Rats in the Kaleidoscope: Rationality, Irrationality, and the Economics and Psychology of Opting In and Out of the CISG (Kaleidoscope Part II)
Vindobona Journal of International Commercial Law & Arbitration, Vol. 13, p. 157, 2009
22 Pages Posted: 28 Nov 2009
Date Written: July 1, 2009
Why do lawyers in some jurisdictions continue to ‘automatically’ exclude the 1980 UN Convention on Contracts for the International Sale of Goods (CISG) in their choices of law for international sales contracts. Why do lawyers in other jurisdictions approach the decision very differently?
This paper identifies the key reasons for opting in or out of the CISG across various jurisdictions, and then turns to economics and psychology in order to expose the underlying causes for choices of law for international sales contracts.
A number of perspectives are utilized within this analysis: from neoclassical economics, including agency costs, externalities and rational decision making within game theory frameworks; behavioral economics, including notions of path dependence, satisficing and network effects; to psychological perspectives including heuristics and group polarization.
The breadth of this approach provides new insight into the reasons for choices of law, and enables a thorough analysis of current and future trends in exclusion of the CISG. The author concludes that choices of law in jurisdictions that presently overwhelmingly favor ‘automatic’ exclusion of the CISG will inevitably change.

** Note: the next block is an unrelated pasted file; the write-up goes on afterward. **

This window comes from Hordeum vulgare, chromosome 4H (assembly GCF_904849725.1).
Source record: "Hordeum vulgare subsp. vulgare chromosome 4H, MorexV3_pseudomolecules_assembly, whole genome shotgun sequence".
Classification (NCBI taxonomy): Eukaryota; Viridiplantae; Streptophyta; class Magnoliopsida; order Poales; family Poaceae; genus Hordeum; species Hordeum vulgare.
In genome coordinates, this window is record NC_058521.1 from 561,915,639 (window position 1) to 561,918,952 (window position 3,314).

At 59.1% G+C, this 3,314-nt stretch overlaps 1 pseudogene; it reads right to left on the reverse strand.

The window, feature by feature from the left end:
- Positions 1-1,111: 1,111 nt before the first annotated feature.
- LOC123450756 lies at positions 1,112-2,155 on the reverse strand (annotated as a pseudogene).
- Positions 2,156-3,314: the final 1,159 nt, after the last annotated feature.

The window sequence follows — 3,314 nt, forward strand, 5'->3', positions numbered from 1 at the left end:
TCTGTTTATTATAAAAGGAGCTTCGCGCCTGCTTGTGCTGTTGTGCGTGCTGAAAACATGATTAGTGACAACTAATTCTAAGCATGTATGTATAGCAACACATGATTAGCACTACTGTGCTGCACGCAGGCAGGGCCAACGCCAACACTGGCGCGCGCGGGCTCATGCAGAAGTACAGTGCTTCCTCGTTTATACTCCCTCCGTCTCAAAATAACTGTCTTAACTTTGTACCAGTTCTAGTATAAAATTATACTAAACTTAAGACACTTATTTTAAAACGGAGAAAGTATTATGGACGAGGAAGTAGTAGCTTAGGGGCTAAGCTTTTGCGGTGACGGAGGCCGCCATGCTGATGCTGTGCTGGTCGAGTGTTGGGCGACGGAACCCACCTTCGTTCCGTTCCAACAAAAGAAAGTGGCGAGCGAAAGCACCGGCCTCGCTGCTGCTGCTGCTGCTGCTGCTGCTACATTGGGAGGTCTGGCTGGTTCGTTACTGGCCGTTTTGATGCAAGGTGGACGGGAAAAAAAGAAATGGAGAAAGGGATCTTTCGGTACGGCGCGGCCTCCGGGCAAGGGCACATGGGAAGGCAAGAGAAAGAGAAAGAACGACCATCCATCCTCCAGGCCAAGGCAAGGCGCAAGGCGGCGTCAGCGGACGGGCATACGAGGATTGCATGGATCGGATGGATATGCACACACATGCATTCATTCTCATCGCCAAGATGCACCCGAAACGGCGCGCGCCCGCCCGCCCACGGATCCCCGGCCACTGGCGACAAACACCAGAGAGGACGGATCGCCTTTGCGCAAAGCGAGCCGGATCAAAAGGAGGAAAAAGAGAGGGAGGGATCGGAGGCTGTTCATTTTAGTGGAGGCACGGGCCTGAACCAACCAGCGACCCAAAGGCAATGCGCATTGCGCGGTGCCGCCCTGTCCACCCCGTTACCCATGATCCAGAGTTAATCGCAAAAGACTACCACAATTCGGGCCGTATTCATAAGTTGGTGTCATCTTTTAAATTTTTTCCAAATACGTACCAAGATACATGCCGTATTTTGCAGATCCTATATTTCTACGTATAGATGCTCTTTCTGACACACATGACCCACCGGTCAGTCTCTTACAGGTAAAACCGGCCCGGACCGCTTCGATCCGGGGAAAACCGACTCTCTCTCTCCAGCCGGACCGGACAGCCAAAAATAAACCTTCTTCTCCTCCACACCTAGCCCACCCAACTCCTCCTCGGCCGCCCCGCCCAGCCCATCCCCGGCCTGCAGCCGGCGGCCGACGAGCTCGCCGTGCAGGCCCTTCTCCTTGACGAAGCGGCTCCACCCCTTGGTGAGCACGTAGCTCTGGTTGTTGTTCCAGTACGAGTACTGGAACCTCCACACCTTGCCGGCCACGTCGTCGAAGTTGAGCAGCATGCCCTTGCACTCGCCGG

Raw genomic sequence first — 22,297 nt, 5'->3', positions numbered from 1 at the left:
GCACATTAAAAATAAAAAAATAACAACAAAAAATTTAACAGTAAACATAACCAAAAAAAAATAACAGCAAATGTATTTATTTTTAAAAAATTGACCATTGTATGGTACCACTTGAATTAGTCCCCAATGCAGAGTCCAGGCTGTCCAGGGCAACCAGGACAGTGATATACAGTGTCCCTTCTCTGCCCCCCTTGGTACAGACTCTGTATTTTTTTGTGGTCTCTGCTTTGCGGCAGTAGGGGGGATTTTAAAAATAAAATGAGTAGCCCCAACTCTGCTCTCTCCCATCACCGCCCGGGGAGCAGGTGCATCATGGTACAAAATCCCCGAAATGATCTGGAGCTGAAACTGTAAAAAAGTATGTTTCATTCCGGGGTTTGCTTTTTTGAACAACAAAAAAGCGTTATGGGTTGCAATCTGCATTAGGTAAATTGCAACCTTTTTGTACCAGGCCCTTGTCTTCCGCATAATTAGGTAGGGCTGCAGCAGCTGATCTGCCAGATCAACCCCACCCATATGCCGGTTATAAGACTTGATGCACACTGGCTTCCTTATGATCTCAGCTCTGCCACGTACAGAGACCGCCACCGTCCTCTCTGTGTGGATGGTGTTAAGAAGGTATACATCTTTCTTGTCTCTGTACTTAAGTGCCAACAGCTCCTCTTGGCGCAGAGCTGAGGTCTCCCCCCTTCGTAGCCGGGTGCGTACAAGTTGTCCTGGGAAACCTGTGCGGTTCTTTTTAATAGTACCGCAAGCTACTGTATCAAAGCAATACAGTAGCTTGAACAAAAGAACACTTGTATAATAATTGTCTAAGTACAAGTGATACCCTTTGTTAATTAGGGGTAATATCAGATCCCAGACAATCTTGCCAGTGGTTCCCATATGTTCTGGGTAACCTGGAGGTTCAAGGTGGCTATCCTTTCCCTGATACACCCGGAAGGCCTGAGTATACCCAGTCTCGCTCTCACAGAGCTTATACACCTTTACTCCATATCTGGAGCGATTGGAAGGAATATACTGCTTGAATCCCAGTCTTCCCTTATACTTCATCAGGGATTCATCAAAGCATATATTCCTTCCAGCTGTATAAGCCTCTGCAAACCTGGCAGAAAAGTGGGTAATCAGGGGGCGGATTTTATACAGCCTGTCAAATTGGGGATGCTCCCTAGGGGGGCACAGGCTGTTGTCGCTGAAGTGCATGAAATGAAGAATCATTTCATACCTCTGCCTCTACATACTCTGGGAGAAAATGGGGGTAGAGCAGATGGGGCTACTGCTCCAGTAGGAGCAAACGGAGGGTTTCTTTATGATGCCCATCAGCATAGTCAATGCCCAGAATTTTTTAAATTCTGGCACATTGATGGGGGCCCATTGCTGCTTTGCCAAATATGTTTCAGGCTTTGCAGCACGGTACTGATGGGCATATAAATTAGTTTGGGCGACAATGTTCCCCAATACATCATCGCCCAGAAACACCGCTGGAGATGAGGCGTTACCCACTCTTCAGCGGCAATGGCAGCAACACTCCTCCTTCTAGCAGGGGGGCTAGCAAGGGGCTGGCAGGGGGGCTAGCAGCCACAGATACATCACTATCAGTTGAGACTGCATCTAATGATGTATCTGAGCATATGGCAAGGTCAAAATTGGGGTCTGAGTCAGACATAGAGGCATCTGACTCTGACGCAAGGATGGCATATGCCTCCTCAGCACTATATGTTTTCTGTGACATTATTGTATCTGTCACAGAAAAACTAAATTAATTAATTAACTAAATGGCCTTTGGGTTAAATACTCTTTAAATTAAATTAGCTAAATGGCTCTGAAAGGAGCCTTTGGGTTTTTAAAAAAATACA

This paper (Kaleidoscope Part II) was presented at the first MAA Conference in honor of Peter Schlechtriem (1933-2007) in Vienna on 2 April 2009. A revised version was also presented at the Canadian Law & Economics Annual Meeting on 3 October 2009 (under the title Green Eggs & Ham). In Kaleidoscope Part I (also available on SSRN), the author utilizes empirical and anecdotal evidence to identify the primary factors behind decisions on choice of law which are explained in terms of behavioral economics, game theory and psychology in Part II.
This article is published at 13 Vindobona Journal of International Commercial Law & Arbitration 157 (2009) and is reproduced with the kind permission of the Moot Alumni Association.
Keywords: Choice of law, CISG, opt out, bargaining strength, externalities, learning costs, game theory, group polarization, satisficing, aspiration level, information costs, heuristics, herd behaviour, path dependence, agency, network effects, behavioural economics, cascades, social cascades
JEL Classification: C7, C70, C71, C72, D2, D21, D23, D6, D60, D61, D62, D63, D8, D80, D81, D82, D83, F2, F23, H30, H32,
Suggested Citation: Suggested Citation